While the mandrel 300 is beneficial, it may not be optimal in all applications. One drawback of the mandrel 300 is that one or more relatively sharp bends in the optical waveguide 104 is required to bring both Bragg gratings 112 into the bore 306. Sharp bends tend to attenuate optical power in the optical waveguide 104.
To wrap the mandrel 400, the optical waveguide 104 is inserted into the bore 408 such that an optical lead extends from end 428 and such that a Bragg grating 112 is located within the bore 408. The optical waveguide 104 is then placed in the slot 416 at end 430 and brought back through the bore 410. The optical waveguide 104 is then located in the end slot 416 and wrapped so that it enters and follows the guide slot 414. After the guide slot 414 terminates the optical waveguide 104 is tightly wrapped around the portion of the mandrel 400 having the diameter d1. Then, to assist properly locating the other Bragg grating 112 the optical waveguide 104 is placed in the transition slot 413. As the optical waveguide 104 is wrapped further it exits the transition slot 413 and is tightly wrapped on the mandrel 400 at the portion having the diameter d2. Slightly before wrapping the second Bragg grating 112, the optical waveguide 104 is inserted into guide slot 412. Further wrapping causes the optical waveguide 104 to follow the guide slot 412 into the end slot 416 on the end 430. That end slot 416 then guides the optical waveguide 104 into either bore 408 or 410 (depending on how the end slot 416 terminates). The optical waveguide 104 is then passed through that bore such that the Bragg grating 112 is located within the bore. The bores are then sealed to protect the Bragg grating.
The end result is illustrated in
While the foregoing has described inventive mandrels having two sections with different diameters, it should be understood that more than two sections are contemplated. For example,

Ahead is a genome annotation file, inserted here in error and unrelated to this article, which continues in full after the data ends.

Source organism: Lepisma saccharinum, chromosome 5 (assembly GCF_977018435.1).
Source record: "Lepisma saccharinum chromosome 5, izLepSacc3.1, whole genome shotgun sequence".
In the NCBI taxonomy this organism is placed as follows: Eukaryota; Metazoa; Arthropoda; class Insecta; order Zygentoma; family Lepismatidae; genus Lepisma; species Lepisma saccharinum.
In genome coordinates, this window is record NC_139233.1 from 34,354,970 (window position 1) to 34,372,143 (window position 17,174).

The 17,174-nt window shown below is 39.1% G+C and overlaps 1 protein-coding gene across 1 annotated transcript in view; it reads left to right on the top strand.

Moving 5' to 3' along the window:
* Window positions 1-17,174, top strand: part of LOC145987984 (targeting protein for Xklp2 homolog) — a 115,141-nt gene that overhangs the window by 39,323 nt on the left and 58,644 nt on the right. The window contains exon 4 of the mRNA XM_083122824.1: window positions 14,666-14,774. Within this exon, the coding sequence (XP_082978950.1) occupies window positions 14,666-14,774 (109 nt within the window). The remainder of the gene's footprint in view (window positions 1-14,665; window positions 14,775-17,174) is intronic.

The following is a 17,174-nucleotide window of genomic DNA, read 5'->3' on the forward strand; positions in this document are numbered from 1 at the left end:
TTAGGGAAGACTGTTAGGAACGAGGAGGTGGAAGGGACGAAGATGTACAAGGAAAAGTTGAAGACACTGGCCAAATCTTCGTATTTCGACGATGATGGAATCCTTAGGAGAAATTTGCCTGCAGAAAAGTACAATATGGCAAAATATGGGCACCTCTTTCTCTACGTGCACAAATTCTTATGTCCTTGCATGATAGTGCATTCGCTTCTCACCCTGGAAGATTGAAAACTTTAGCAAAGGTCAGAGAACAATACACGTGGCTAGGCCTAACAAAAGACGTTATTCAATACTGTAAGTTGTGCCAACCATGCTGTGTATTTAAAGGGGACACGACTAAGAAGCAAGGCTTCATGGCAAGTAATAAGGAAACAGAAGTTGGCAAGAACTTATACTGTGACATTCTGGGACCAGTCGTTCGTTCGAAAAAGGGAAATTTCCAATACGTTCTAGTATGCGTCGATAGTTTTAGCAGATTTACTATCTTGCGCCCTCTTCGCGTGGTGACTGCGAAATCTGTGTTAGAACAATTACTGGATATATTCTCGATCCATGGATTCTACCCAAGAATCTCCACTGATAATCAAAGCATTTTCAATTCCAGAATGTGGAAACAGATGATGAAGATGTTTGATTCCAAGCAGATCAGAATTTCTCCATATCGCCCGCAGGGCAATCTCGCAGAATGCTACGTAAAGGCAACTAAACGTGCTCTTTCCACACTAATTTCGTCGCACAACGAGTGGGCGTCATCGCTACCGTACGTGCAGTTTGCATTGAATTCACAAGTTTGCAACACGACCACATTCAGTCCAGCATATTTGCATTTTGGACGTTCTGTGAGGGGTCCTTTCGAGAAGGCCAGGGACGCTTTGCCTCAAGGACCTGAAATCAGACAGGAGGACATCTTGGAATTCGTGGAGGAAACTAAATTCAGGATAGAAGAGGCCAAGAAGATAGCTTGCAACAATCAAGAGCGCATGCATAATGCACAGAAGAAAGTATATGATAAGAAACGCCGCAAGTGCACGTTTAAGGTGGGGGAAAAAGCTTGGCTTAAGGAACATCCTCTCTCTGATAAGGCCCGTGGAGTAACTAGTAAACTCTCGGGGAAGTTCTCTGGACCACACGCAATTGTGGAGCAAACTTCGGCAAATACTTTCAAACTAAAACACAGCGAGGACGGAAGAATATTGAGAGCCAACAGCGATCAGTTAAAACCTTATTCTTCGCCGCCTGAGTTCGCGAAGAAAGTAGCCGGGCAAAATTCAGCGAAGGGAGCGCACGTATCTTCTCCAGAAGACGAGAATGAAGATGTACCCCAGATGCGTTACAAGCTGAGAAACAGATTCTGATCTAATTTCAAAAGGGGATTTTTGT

While the foregoing is directed to embodiments of the present invention, other and further embodiments of the invention exist or may be devised without departing from the basic scope thereof, and the scope thereof is determined by the claims that follow.
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|DE102013104155A1 *||Apr 24, 2013||Nov 13, 2014||Bundesrepublik Deutschland, Vertreten Durch Den Bundesminister Für Wirtschaft Und Energie, Dieser Vertreten Durch Den Präsidenten Der Bundesanstalt Für Materialforschung Und -Prüfung (Bam)||Faseroptischer Sensor, Hochspannungseinrichtung und Verfahren zum Prüfen einer Isolierung einer Hochspannungseinrichtung|
|DE102013104155B4 *||Apr 24, 2013||Sep 10, 2015||Bundesrepublik Deutschland, Vertreten Durch Den Bundesminister Für Wirtschaft Und Energie, Dieser Vertreten Durch Den Präsidenten Der Bundesanstalt Für Materialforschung Und -Prüfung (Bam)||Hochspannungseinrichtung mit einem faseroptischen Sensor und Verfahren zum Prüfen einer Isolierung einer derartigen Hochspannungseinrichtung|
|International Classification||G01H9/00, H04R23/00, G02B6/34, G01B9/02, G01D5/26, G02B6/00, H04R1/44, G01V1/18, G01L1/24|
|Cooperative Classification||H04R1/44, G01D5/35316, G01V1/186, G02B6/29356|
|European Classification||H04R1/44, G01D5/353G1B, G01V1/18B|
|Jun 8, 2004||AS||Assignment|
Owner name: WEATHERFORD/LAMB, INC., TEXAS
Free format text: ASSIGNMENT OF ASSIGNORS INTEREST;ASSIGNOR:WOO, DANIEL MING KWONG;REEL/FRAME:014706/0557
Effective date: 20040303
|Mar 18, 2010||FPAY||Fee payment|
Year of fee payment: 4
|Mar 5, 2014||FPAY||Fee payment|
Year of fee payment: 8
|Dec 4, 2014||AS||Assignment|
Owner name: WEATHERFORD TECHNOLOGY HOLDINGS, LLC, TEXAS
Free format text: ASSIGNMENT OF ASSIGNORS INTEREST;ASSIGNOR:WEATHERFORD/LAMB, INC.;REEL/FRAME:034526/0272
Effective date: 20140901